Don’t wait until you detect hearing problems to care for your ears. Most hearing impairment is preventable with behavioural change and early detection. There’s unfortunately a stigma still surrounding hearing problems. But it’s time to break it.  Everyone’s ears hear differently, none hear perfectly and all of us can benefit from some tender loving ear care.
  5. Use ear plugs
    Ear plugs are your friend. Ear plugs can reduce average sound levels by between 15 and 35 decibels. (3) Consider using them, for example, when you’re listening to live music. Most venues have them on site, and while plugs won’t spoil the music, they will shelter your ears.
  6. Don’t wait for world hearing day to rest your ears
    Take time to recover. If you’ve been exposed to dangerous decibel levels for an extended period of time take a conscious ear break. According to Action on Hearing Loss, you need at least 16 hours of rest for your ears to recover after spending around two hours in 100dB sound, for example in a club. (4)
  7. Talk about hearing health and ear care with others
    While you can’t personally turn down the volume from a construction sites or mute the urban cacophony of car engines, you can support local or city level initiatives to limit and regulate noise pollution. Excessive traffic noise is not inevitable; cities can minimize traffic noise by enforcing certain traffic codes, building sound barriers, choosing electric buses, and better facilitating public transit, bicycles, and walking. (5)

And that’s it. We wish you a Happy World Hearing Day. Whether you’re living in the quietest or the noisiest city in the world, we hope you’ll follow our tips to protect your ears – starting by showing  your ears some love by testing them today.

Want to check your hearing health and unlock your unique ear print?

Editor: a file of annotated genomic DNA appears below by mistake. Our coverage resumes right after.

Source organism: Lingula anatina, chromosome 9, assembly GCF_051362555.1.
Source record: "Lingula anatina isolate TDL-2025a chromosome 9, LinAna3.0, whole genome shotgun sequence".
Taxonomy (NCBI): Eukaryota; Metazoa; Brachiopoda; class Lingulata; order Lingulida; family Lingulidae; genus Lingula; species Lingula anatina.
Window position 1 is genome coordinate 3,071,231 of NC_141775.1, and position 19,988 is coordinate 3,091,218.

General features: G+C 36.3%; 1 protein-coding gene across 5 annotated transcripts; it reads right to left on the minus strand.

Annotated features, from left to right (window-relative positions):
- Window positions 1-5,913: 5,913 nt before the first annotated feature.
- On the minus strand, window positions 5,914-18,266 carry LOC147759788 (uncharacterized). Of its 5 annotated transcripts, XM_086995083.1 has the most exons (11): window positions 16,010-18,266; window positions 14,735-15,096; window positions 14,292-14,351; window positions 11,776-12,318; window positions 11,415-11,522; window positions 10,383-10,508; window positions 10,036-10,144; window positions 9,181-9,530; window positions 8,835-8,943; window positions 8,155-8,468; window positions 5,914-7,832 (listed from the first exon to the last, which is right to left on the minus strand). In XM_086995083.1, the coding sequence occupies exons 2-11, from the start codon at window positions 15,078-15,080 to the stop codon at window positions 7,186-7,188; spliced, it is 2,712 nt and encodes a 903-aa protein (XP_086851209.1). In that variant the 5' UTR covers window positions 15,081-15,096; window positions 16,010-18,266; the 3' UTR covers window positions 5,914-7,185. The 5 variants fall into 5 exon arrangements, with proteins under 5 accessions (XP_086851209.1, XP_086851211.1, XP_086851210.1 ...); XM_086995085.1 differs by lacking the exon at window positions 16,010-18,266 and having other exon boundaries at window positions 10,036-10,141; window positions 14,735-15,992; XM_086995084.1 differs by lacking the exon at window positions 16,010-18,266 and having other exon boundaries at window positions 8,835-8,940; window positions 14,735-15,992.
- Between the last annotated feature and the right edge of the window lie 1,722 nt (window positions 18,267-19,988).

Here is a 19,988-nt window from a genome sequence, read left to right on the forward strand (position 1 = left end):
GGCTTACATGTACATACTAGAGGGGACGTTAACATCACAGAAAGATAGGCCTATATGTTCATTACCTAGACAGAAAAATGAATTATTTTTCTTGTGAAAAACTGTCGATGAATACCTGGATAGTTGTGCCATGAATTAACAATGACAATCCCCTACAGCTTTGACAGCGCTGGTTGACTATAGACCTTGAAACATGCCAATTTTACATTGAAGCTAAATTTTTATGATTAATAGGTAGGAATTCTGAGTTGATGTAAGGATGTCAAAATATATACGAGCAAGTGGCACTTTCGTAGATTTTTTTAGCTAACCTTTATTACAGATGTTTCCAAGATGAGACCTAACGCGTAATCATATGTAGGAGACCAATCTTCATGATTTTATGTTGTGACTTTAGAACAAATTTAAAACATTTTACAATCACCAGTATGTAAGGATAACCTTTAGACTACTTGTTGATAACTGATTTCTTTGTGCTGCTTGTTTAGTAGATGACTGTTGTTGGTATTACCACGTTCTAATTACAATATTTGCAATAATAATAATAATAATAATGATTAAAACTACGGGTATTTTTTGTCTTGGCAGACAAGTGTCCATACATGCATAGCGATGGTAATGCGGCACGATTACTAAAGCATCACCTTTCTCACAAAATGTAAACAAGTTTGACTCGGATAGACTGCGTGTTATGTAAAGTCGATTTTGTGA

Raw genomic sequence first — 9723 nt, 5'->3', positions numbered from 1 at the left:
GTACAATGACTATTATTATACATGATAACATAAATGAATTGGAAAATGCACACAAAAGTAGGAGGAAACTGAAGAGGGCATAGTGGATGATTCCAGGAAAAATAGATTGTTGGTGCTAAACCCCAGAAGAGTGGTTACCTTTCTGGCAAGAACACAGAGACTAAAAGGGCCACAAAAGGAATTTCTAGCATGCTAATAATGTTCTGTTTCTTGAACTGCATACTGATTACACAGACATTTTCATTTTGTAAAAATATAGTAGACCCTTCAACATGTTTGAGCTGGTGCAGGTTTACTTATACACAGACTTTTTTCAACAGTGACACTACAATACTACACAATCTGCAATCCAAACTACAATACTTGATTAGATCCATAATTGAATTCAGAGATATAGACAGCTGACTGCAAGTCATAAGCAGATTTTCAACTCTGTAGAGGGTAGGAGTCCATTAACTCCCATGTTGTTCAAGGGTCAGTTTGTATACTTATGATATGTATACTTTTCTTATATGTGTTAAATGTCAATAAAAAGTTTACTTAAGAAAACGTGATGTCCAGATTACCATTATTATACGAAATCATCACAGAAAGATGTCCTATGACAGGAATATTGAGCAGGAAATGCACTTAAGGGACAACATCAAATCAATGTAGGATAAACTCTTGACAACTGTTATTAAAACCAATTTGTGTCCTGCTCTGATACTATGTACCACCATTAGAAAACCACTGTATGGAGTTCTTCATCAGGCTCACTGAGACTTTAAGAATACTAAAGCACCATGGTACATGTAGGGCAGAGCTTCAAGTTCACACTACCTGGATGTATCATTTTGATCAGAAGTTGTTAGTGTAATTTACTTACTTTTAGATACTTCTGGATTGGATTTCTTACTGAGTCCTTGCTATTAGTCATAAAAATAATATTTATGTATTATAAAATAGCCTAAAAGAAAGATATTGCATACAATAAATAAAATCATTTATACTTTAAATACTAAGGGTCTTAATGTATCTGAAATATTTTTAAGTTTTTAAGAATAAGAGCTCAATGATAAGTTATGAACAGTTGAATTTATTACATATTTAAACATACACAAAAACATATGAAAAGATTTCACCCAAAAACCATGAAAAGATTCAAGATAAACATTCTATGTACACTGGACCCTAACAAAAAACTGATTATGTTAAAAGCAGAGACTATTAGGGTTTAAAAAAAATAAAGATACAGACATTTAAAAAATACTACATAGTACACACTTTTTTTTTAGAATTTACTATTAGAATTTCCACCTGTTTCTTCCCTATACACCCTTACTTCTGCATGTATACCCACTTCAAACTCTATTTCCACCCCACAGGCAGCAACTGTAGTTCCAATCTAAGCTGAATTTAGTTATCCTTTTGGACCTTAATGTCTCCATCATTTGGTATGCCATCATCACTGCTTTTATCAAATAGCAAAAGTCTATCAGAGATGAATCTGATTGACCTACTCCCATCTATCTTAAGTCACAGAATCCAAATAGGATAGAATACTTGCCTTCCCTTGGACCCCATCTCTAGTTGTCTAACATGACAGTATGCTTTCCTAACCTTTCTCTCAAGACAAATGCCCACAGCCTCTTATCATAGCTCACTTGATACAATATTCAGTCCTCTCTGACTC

Take the Mimi Hearing Test now!

Sources:
(1 ) Campaign for better hearing
(2) www.asha.org/public/hearing/Noise/
(3) Action on Hearing Loss
(4) International transport forum

Making Sense of a Sense of Hearing 

Making Sense of a Sense of Hearing 

When faced with the ludicrously unfair ultimatum of keeping either your sight or your hearing, what would you choose? If, for you, sight is more scared, you're not alone. A recent survey undertook by medicineNet.com found nearly half of Americans worried more about losing their sight than “losing their memory or their ability to walk or hear.”1 No wonder, when posed such a question the mind drifts to a future where bumping one's knee off coffee table corners is commonplace, where guide dogs lead us astray, and not even the smiles of our loved ones or the sight of a setting sun could cheer us up. Surely a life without sound pales in comparison to a life without vision? Before you commit to a soundless life, here are a few arguments that will make you reconsider how a sense of sound and a sense of self correlate. 

Press Coverage about Mimi at CES

Aventho has been well received from consumers and specialists alike. According to CNET, it is “among the best Bluetooth headphones yet”. Slash Gear writes it is “the most personalized headphones you’ll be able to get your hands on”. The headphone also ranks #1 on the Computer Bild list as well as number 1 recommendation out of 28 for Handelsbatt.  Tom’s Guide considered the Aventho the best headphones at CES. The headphones were praised as far away as Japan (Diamond online, Music iiotode, AV Watch) and Singapore (Straits Times).